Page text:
The nuclear power industry is trying to sell itself as the solution to climate change. Nuclear energy doesn’t emit carbon dioxide and produces a lot of electricity, and is therefore a fairly clean and efficient energy source.
But nuclear power plants are extremely expensive to build, and the ones currently operating are old. The waste from a nuclear reaction is highly toxic and in need of special, safe storage. Not to mention, many people shudder when they hear the term “nuclear,” associating it with dangerous weapons, death and destruction.
For Allison Macfarlane, a Mason associate professor in environmental science and policy, these concerns only touch the surface of what is a multilayered issue.
“One of the most important issues facing the United States and the world is climate change,” says Macfarlane, who has been studying nuclear energy policy for more than a decade.
“Intimately wrapped up with that is the issue of energy — which energy choices are best for a climate-constrained world. And then when you throw politics in there, it gets even more complicated.”
A geologist by training, Macfarlane used to study how mountains formed.
“It was fun, but it didn’t have much of a point. I wanted to do something with more societal value.”
Now she’s a leading expert on nuclear-waste disposal and recently sat on a National Research Council committee evaluating the U.S. Department of Energy (DOE) nuclear-power research and development programs.
Macfarlane was also one of 15 experts recently chosen by U.S. Secretary of Energy Steven Chu to sit on a Blue Ribbon Commission on America’s Nuclear Future. The commission will provide recommendations for developing a safe, long-term solution to managing the nation’s used nuclear fuel and nuclear waste.
In the 1980s, the DOE began studying Yucca Mountain in Nevada as a permanent geological repository for nuclear waste. Years behind schedule, Yucca is not set to open before 2020. In the interim, about 60,000 metric tons of spent fuel is clogging storage facilities at power plants, and the Obama administration has announced it would cut Yucca’s funding and seek alternatives.
Macfarlane is a leading expert on Yucca. In her book “Uncertainty Underground: Yucca Mountain and the Nation’s High-Level Nuclear Waste” (MIT Press, 2006), coedited with Rodney Ewing of the University of Michigan, she argues that Yucca is a poor site for such a repository.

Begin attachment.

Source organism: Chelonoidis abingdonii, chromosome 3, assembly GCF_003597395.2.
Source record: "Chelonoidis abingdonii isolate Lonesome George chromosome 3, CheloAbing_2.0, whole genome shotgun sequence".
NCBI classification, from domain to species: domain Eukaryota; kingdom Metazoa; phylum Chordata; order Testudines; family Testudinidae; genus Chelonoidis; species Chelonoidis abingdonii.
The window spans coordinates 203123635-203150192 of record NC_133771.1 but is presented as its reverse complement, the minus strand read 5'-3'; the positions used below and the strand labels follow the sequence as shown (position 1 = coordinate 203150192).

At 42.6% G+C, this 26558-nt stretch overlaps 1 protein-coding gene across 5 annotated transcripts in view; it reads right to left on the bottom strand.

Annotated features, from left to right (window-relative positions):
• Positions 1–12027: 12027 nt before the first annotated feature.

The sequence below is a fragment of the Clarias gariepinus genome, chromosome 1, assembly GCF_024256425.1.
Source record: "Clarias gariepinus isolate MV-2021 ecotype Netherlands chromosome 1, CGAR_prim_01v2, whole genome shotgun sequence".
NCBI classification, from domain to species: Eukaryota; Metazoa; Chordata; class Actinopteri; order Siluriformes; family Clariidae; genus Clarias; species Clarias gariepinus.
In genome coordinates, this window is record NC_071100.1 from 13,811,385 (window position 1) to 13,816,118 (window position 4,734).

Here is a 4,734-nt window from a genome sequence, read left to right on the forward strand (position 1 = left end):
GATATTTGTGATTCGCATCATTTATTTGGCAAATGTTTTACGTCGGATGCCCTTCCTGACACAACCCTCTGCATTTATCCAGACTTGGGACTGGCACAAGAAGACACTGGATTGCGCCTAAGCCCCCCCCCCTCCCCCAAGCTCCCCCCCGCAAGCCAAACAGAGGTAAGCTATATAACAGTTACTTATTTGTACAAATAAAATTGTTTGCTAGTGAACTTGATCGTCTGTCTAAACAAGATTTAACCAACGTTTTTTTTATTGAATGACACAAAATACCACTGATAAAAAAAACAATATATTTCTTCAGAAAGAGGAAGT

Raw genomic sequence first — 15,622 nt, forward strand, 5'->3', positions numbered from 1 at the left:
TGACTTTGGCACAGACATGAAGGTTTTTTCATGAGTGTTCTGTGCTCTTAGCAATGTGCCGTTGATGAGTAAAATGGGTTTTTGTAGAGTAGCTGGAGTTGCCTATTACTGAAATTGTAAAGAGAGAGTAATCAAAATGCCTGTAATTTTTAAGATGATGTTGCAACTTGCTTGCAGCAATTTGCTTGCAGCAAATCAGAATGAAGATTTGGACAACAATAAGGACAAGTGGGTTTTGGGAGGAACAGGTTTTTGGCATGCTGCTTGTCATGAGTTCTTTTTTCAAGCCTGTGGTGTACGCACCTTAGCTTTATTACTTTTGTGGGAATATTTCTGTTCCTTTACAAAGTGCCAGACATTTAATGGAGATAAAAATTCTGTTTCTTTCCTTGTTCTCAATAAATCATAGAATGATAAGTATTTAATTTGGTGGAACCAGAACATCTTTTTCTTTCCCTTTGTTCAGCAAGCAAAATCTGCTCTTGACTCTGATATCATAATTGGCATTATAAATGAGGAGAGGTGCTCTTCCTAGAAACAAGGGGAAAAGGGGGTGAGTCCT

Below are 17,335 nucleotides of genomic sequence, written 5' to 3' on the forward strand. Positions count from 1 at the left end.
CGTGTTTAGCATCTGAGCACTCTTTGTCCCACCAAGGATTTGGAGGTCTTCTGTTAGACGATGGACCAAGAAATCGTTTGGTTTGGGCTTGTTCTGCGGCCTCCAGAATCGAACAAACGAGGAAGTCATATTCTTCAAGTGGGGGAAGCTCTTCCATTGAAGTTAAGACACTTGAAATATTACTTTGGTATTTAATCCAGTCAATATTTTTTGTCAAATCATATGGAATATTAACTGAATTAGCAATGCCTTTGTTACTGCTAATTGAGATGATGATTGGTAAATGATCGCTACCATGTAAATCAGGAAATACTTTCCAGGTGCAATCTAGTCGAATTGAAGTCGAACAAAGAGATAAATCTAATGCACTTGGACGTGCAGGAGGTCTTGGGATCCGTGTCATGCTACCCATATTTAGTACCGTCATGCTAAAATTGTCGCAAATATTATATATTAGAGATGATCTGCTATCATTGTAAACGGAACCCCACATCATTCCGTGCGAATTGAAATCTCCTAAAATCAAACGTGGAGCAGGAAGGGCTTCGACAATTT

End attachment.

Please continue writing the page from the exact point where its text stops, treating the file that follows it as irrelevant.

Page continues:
A proponent of geologic disposal for nuclear waste, Macfarlane believes if we can find a good place to bury it, everyone will be safer.
"There are geologic constraints on Yucca Mountain; it is not an endless sink for nuclear waste,” Macfarlane has said at public hearings.
Macfarlane says four criteria are needed for safely depositing nuclear waste materials in the ground. The area has to be tectonically stable with no chance of earthquakes or volcanoes. It should have low-groundwater flow so waste cannot seep into other water resources. The site needs what Macfarlane calls a “reducing environment” with no free oxygen that can react with water and the spent nuclear fuel. Finally, the site should be easy to mine.
Yet, the key to finding a safe place in the United States has been a hot potato politically and scientifically. States don’t want it on their land in part because of the safety issue of transporting nuclear waste through cities. No one wants “Mobile Chernobyl” in their hometown, but Macfarlane believes that transporting other, more common materials is often more dangerous than transporting nuclear waste.
Another political issue is how to expand nuclear power safely and securely to countries interested in acquiring it, such as places in the Middle East. With nuclear power comes the potential and opportunity to develop nuclear weapons, and Macfarlane is adamant about nuclear nonproliferation.
“We want to stop the spread of nuclear weapons throughout the world,” says Macfarlane. She also is chair of the Science and Security Board of the Bulletin of Atomic Scientists, which runs the cheery Doomsday Clock monitoring the threat of “midnight,” or the end of the world should nuclear weapons, global warming, biotechnology or any other human development get out of hand.
Finding a solution to the threat — and potential — of nuclear power is just one of the many issues that make up an even larger problem of global warming. Although Macfarlane sees much innovation ahead in terms of alternative energy, she is concerned about the future.
“The best way to meet goals is to diversify energy supply. Nuclear energy must be considered, and renewable energy resources must be developed. We are still very far from finding a clean, efficient energy source. And with the damage we are doing to our planet, it may already be too late.”
This article originally appeared in a slightly different form in Mason Research 2010.